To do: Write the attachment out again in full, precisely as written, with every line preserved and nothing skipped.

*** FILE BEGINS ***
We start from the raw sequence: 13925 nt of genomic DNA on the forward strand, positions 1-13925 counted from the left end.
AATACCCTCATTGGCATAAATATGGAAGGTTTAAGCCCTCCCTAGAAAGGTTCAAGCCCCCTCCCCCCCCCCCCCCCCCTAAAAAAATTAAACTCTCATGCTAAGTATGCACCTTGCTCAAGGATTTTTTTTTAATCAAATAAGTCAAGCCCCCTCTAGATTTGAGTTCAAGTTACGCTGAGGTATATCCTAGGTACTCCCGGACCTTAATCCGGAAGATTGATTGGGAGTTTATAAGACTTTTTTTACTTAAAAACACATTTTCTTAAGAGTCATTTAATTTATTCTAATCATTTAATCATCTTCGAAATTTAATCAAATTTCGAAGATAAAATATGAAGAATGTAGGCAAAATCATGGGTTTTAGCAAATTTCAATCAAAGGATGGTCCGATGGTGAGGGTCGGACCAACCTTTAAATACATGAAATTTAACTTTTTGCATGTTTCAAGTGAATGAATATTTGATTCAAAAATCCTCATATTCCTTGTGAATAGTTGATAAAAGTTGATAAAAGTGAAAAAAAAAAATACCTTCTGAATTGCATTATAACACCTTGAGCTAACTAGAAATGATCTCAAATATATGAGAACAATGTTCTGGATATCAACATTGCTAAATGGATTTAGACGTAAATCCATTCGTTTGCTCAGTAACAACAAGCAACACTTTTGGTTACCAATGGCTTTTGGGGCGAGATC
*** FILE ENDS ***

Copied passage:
We start from the raw sequence: 13925 nt of genomic DNA on the forward strand, positions 1-13925 counted from the left end.
AATACCCTCATTGGCATAAATATGGAAGGTTTAAGCCCTCCCTAGAAAGGTTCAAGCCCCCTCCCCCCCCCCCCCCCCCTAAAAAAATTAAACTCTCATGCTAAGTATGCACCTTGCTCAAGGATTTTTTTTTAATCAAATAAGTCAAGCCCCCTCTAGATTTGAGTTCAAGTTACGCTGAGGTATATCCTAGGTACTCCCGGACCTTAATCCGGAAGATTGATTGGGAGTTTATAAGACTTTTTTTACTTAAAAACACATTTTCTTAAGAGTCATTTAATTTATTCTAATCATTTAATCATCTTCGAAATTTAATCAAATTTCGAAGATAAAATATGAAGAATGTAGGCAAAATCATGGGTTTTAGCAAATTTCAATCAAAGGATGGTCCGATGGTGAGGGTCGGACCAACCTTTAAATACATGAAATTTAACTTTTTGCATGTTTCAAGTGAATGAATATTTGATTCAAAAATCCTCATATTCCTTGTGAATAGTTGATAAAAGTTGATAAAAGTGAAAAAAAAAAATACCTTCTGAATTGCATTATAACACCTTGAGCTAACTAGAAATGATCTCAAATATATGAGAACAATGTTCTGGATATCAACATTGCTAAATGGATTTAGACGTAAATCCATTCGTTTGCTCAGTAACAACAAGCAACACTTTTGGTTACCAATGGCTTTTGGGGCGAGATC